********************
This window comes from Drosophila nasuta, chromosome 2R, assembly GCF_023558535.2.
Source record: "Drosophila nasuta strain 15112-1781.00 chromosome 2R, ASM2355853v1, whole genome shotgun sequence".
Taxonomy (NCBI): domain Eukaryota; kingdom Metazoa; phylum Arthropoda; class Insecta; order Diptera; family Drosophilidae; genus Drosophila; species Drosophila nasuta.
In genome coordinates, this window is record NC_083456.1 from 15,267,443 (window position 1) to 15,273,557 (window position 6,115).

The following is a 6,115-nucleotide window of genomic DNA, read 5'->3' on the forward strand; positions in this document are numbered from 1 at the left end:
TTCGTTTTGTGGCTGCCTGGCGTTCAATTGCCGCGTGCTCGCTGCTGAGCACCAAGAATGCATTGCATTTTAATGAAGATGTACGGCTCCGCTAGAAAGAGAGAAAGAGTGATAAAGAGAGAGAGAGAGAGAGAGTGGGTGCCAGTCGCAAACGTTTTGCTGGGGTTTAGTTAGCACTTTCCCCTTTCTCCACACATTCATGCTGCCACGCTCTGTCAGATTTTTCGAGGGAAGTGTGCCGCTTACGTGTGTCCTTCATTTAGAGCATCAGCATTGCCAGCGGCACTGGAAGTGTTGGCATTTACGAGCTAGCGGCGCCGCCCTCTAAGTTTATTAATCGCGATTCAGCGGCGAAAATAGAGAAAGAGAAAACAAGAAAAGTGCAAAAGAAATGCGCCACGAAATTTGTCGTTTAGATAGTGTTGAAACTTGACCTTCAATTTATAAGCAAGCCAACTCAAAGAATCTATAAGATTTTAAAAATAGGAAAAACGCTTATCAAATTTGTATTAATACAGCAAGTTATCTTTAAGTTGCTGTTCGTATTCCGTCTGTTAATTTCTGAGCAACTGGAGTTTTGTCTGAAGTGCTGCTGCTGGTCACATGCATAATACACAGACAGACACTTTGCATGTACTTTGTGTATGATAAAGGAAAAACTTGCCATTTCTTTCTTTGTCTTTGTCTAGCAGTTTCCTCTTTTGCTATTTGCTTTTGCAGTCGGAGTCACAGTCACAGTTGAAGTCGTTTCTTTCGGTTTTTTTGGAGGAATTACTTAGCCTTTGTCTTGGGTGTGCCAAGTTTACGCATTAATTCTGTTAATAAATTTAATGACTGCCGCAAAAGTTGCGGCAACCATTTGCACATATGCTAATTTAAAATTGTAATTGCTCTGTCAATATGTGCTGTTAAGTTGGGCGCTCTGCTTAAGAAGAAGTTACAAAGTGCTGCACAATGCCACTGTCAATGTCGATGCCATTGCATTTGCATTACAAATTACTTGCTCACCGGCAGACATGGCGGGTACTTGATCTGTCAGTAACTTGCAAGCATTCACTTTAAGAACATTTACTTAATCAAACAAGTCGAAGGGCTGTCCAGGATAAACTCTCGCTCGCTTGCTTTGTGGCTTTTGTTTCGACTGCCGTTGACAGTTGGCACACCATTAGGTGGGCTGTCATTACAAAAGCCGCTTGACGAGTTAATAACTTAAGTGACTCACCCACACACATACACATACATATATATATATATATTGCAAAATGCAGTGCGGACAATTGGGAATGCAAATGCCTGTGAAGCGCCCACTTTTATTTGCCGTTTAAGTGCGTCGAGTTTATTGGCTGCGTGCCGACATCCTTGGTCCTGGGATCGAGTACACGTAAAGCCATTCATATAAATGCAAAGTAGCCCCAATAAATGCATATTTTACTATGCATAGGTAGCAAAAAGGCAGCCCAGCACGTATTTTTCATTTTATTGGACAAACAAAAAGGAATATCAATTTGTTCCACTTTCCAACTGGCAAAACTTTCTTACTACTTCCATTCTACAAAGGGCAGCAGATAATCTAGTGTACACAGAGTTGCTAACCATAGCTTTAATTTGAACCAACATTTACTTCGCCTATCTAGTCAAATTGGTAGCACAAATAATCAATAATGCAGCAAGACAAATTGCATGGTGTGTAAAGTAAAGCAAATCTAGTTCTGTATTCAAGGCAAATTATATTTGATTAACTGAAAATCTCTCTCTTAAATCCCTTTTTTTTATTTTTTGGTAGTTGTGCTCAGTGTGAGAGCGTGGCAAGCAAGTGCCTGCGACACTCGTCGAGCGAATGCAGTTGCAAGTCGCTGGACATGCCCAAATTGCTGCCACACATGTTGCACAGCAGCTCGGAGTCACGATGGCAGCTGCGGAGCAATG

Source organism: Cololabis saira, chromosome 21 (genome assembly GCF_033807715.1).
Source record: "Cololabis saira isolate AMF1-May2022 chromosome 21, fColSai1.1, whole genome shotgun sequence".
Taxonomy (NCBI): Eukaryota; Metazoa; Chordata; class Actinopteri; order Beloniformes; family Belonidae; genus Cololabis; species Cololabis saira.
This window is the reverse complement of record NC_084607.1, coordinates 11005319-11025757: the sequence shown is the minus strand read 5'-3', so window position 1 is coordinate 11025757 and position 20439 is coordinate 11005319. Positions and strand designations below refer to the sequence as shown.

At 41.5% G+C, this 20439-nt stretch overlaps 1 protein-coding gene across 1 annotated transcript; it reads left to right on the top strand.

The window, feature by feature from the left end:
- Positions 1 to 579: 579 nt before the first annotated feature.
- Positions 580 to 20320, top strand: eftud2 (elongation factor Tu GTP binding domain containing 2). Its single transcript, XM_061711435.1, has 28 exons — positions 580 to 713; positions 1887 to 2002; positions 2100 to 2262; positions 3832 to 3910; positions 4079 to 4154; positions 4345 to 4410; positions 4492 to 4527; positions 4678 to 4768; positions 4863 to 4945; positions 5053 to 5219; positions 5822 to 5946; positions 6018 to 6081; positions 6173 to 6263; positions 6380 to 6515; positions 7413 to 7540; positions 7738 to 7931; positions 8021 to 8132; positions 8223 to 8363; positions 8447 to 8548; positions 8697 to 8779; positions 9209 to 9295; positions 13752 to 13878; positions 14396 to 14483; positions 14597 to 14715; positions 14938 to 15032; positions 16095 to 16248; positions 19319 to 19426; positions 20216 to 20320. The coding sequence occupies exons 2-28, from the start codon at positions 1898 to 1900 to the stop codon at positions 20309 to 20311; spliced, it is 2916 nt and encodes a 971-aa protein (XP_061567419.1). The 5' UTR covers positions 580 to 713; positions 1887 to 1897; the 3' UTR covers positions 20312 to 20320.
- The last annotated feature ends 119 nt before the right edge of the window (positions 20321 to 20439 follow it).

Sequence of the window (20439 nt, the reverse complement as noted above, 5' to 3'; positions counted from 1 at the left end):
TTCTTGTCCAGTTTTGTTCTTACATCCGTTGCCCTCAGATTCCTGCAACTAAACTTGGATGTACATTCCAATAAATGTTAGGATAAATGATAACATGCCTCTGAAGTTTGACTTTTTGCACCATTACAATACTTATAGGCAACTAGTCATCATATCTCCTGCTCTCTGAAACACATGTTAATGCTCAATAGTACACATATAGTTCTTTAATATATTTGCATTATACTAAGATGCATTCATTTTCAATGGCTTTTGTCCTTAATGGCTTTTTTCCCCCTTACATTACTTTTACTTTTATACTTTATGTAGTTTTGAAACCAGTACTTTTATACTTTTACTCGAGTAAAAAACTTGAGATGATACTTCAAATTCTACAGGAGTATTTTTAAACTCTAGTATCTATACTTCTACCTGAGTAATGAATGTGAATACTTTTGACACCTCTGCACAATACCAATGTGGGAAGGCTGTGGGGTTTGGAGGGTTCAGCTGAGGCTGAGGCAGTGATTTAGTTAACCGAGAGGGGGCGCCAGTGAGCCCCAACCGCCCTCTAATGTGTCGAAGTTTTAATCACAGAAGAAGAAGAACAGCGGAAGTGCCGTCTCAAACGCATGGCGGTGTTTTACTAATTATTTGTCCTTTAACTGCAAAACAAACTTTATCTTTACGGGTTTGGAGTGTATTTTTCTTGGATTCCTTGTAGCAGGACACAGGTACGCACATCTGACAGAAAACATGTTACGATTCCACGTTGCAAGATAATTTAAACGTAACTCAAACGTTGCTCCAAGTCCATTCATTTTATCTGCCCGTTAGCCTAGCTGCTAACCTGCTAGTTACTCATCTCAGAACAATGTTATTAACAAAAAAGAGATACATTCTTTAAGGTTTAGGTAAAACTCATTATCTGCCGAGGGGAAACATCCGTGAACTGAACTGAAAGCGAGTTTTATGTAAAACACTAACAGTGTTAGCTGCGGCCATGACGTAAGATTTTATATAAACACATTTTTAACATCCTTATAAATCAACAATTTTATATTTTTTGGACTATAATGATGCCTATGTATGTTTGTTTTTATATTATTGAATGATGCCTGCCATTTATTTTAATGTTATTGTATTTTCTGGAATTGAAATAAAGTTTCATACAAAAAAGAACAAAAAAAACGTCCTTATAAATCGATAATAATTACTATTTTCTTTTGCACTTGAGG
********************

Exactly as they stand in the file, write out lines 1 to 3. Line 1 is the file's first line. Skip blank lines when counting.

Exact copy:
This window comes from Drosophila nasuta, chromosome 2R, assembly GCF_023558535.2.
Source record: "Drosophila nasuta strain 15112-1781.00 chromosome 2R, ASM2355853v1, whole genome shotgun sequence".
Taxonomy (NCBI): domain Eukaryota; kingdom Metazoa; phylum Arthropoda; class Insecta; order Diptera; family Drosophilidae; genus Drosophila; species Drosophila nasuta.